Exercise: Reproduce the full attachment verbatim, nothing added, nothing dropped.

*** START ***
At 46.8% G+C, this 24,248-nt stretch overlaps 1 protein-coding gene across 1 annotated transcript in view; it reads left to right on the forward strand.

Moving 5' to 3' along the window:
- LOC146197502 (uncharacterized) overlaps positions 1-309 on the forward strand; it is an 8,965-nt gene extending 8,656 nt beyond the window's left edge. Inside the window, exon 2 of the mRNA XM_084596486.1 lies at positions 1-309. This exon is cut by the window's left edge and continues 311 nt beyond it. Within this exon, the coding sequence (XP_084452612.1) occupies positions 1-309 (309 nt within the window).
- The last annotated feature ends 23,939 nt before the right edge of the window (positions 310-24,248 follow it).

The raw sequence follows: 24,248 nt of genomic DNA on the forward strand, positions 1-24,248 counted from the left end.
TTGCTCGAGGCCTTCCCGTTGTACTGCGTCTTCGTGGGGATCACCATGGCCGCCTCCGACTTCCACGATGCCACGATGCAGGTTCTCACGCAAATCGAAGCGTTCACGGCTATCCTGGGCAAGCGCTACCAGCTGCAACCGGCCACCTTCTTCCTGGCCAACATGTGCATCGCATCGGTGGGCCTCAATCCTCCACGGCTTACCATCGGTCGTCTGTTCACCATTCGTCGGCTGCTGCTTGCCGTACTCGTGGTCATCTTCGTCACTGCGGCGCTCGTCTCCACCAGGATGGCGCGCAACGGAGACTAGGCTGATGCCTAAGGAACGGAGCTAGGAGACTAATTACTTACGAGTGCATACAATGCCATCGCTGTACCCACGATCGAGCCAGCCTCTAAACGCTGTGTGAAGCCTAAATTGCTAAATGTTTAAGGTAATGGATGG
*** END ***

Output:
At 46.8% G+C, this 24,248-nt stretch overlaps 1 protein-coding gene across 1 annotated transcript in view; it reads left to right on the forward strand.

Moving 5' to 3' along the window:
- LOC146197502 (uncharacterized) overlaps positions 1-309 on the forward strand; it is an 8,965-nt gene extending 8,656 nt beyond the window's left edge. Inside the window, exon 2 of the mRNA XM_084596486.1 lies at positions 1-309. This exon is cut by the window's left edge and continues 311 nt beyond it. Within this exon, the coding sequence (XP_084452612.1) occupies positions 1-309 (309 nt within the window).
- The last annotated feature ends 23,939 nt before the right edge of the window (positions 310-24,248 follow it).

The raw sequence follows: 24,248 nt of genomic DNA on the forward strand, positions 1-24,248 counted from the left end.
TTGCTCGAGGCCTTCCCGTTGTACTGCGTCTTCGTGGGGATCACCATGGCCGCCTCCGACTTCCACGATGCCACGATGCAGGTTCTCACGCAAATCGAAGCGTTCACGGCTATCCTGGGCAAGCGCTACCAGCTGCAACCGGCCACCTTCTTCCTGGCCAACATGTGCATCGCATCGGTGGGCCTCAATCCTCCACGGCTTACCATCGGTCGTCTGTTCACCATTCGTCGGCTGCTGCTTGCCGTACTCGTGGTCATCTTCGTCACTGCGGCGCTCGTCTCCACCAGGATGGCGCGCAACGGAGACTAGGCTGATGCCTAAGGAACGGAGCTAGGAGACTAATTACTTACGAGTGCATACAATGCCATCGCTGTACCCACGATCGAGCCAGCCTCTAAACGCTGTGTGAAGCCTAAATTGCTAAATGTTTAAGGTAATGGATGG